bits and pieces

I don’t have any significant developments, profound revelations, or great progress to report, so I’m falling back on the reliable core dump of my brain for a post. You’re welcome or I apologize, whichever you consider apt.


I had a brush with opportunity and terror over the weekend. While my wife and I were at dinner on Saturday, I received an email from an editor who had recently accepted a story of mine. He said that the society that publishes his journal was having its annual conference in the college town not too far from my home and that I could apply for a slot on their agenda to read one of my stories.

As you might imagine, I was a bit distracted at dinner and was eager to get home to look into the matter. I wrote to the conference organizer as the editor had suggested, making my case to give a reading. (Nota bene: I have never done a reading before.) Within the hour I received a response from the organizer saying that she would present my request to the committee, and the wording of her email suggested that was a mere formality, that it would be approved. She also answered several of my questions. No, I would not have to wear a tie. Yes, I would have to join the society and pay the annual dues ($???). Yes, I would have to pay the full registration for the conference ($150).

A quick cost/benefit/terror analysis showed I could not possibly justify the expense with the payoff. So I wrote to the organizer again and withdrew my request. She wrote back saying it was a shame and that if I were a student (I’m not), I could petition for housing costs at the conference. (Literally a half hour from my own bed and pillow.)

All of this transpired over only a few hours Saturday evening, so I didn’t have the chance to get too emotionally invested in it. Good thing.


My work on Finnegans Fogbound is progressing. I’m producing about one chapter a week, and I’d say I’m a third of the way through the first draft. Its closest genre is a cozy mystery, and I began a half-hearted search for publishers of these to buoy my enthusiasm. Almost immediately, I found one that really looked like a good fit. They didn’t want one-off novels but series, and I have plenty of Finnegan novel ideas in the works (and even drafted). But being a publishing neophyte, I wasn’t too clear on their division of proceeds. The website said that the publisher would retain all income earned by the physically printed copies and the author would get the income from “all other sources.”

This sounded sketchy, so I dug around a little and found a Redditt site that discussed this very publisher. The comments were unanimous that this was, indeed, sketchy and that a) writers are entitled to a share of all proceeds, and b) a writer would do better to self publish than enter this kind of arrangement. I then wrote to the Writer Beware section of the Science Fiction Writers of America site to present the scenario. (Have you visited that site? Lotsa good stuff for us neophytes.) I got a quick response (I really wasn’t expecting any response at all) saying the arrangement was “not kosher” and that I should pretty much run from it.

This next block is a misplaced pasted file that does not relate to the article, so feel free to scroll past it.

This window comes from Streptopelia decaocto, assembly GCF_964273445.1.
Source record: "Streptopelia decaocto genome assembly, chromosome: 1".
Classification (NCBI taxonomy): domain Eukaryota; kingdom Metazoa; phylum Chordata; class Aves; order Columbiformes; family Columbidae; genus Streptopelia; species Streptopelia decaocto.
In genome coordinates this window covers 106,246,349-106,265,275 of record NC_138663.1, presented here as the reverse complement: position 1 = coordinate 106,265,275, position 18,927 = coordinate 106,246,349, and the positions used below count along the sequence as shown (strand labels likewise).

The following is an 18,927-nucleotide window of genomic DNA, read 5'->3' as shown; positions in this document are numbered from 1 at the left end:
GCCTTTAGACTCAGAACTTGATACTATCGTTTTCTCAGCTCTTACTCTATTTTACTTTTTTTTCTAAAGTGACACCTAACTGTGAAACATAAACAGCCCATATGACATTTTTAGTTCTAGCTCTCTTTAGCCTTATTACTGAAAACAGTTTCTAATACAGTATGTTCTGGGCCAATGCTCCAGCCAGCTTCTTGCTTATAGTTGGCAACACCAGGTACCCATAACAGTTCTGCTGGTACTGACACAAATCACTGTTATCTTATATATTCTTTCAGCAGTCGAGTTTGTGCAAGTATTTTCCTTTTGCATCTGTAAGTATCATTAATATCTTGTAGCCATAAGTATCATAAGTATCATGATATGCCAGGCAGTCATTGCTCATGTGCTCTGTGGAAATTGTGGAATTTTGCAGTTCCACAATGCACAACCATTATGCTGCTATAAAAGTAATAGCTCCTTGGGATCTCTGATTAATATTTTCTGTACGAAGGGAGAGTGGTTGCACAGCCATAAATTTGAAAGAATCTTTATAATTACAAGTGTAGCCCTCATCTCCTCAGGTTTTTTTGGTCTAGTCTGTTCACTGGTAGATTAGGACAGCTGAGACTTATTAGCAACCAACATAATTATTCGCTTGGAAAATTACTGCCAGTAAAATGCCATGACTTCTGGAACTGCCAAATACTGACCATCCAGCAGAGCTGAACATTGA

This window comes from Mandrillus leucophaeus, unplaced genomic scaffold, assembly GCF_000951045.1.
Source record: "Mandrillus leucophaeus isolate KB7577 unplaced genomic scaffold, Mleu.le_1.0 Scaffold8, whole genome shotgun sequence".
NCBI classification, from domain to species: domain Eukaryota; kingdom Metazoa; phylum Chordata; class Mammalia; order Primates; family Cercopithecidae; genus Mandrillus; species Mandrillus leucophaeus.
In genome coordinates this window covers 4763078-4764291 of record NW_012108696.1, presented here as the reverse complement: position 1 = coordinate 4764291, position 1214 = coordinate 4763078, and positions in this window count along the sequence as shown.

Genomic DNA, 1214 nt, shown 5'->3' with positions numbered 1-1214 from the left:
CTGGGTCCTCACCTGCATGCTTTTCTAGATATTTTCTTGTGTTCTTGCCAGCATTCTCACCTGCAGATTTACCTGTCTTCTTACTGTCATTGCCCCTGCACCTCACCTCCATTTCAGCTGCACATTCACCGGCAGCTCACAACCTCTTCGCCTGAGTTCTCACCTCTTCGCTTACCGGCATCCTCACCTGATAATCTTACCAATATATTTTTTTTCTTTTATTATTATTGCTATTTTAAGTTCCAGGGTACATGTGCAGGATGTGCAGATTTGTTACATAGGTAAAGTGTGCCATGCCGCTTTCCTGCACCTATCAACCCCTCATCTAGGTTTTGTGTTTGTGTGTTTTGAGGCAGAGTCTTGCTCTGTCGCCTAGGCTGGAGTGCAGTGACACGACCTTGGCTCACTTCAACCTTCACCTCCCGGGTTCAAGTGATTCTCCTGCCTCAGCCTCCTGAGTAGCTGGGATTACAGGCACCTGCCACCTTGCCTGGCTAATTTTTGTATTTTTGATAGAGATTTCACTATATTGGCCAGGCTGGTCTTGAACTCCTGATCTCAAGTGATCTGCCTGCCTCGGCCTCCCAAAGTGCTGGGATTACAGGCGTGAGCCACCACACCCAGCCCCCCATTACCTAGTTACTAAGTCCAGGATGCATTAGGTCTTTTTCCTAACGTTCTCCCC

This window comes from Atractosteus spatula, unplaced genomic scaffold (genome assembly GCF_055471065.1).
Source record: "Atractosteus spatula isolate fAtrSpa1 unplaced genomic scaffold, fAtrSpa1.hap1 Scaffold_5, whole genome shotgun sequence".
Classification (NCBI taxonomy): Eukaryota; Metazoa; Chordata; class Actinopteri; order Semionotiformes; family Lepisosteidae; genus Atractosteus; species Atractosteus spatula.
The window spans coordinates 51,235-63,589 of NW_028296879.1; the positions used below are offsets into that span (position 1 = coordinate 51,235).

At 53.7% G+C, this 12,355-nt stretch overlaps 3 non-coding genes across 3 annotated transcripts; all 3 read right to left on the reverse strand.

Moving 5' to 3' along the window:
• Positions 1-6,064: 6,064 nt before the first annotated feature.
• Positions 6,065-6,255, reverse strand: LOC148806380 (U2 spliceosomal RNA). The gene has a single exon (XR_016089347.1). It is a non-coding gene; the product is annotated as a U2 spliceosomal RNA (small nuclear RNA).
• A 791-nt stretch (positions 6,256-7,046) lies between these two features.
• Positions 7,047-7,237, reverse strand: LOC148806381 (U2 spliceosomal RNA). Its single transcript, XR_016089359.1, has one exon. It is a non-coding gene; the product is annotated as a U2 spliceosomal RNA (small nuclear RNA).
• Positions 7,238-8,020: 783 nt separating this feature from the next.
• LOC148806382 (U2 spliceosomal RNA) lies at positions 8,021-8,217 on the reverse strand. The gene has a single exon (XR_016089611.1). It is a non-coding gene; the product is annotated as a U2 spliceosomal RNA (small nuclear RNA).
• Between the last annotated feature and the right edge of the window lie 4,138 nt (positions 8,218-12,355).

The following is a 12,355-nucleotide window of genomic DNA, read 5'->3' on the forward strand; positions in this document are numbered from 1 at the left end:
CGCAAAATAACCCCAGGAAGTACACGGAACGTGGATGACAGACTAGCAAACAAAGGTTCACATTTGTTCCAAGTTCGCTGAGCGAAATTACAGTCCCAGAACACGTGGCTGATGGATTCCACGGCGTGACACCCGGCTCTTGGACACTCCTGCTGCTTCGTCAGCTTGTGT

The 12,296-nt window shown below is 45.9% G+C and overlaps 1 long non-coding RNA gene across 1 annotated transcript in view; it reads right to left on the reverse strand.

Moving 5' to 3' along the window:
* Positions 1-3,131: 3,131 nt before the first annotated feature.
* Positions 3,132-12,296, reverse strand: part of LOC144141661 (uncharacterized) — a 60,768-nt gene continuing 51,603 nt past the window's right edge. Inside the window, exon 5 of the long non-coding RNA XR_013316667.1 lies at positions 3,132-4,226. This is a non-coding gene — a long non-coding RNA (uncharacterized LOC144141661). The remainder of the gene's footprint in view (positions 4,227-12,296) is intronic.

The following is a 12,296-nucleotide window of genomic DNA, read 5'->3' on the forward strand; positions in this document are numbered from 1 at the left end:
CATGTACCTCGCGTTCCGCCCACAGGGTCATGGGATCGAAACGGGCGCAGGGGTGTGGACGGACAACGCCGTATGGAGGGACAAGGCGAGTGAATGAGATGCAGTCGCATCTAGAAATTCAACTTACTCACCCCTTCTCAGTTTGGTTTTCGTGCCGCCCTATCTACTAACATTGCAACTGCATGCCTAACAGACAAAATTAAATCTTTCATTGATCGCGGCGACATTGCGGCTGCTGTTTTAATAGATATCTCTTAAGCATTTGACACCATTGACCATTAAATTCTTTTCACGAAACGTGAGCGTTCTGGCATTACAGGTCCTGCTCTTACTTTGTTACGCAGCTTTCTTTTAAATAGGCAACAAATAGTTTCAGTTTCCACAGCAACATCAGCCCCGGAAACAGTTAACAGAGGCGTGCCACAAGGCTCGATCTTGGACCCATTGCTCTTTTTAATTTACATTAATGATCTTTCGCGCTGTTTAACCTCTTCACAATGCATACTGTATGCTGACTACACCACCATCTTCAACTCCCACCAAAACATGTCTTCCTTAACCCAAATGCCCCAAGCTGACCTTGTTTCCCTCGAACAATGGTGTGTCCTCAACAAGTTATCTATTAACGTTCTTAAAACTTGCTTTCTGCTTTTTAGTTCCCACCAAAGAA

And I have.


I’m reading Stray City by Chelsey Johnson right now. I saw it recommended on one of the literary websites I haunt (Electric Literature, Literary Hub, The Millions, Pete Lit, not sure which) and while I tend not to like the books I take up from these places (they’re too hip, maybe?), the plot sounded interesting, and my local indie bookstore had it on the shelf, so I bought it.

I’m learning a great deal about the lesbian subculture of Portland, Oregon in the late ’90s, but it took me about a hundred pages to engage with the novel. Having spent some time in Portland in recent years, I’ve enjoyed the location references she presents, but I’m also noticing that I can “see” her writing. I can see the devices and the pacing that she’s using to advance the story. She’s also almost too descriptive much of the time. All of that is supposed to disappear, or rather, not be noticed consciously.

I’m more than half way through now, and I’m not sure where the story is going, which I guess is a good thing.

Explore posts in the same categories: Ramblings Off Topic

2 Comments on “bits and pieces”

  1. 1. I can “see” her writing. I HATE that.
    2. Having to pay full price for a conference where you are presenting is highway robbery.

  2. Gin Says:

    If the reader is a writer or copy editor, flaws and faults in the writing are far more obvious and far more likely to pitch the reader out. Instead, there is groaning and ultimately gnashing of teeth and book tossing.

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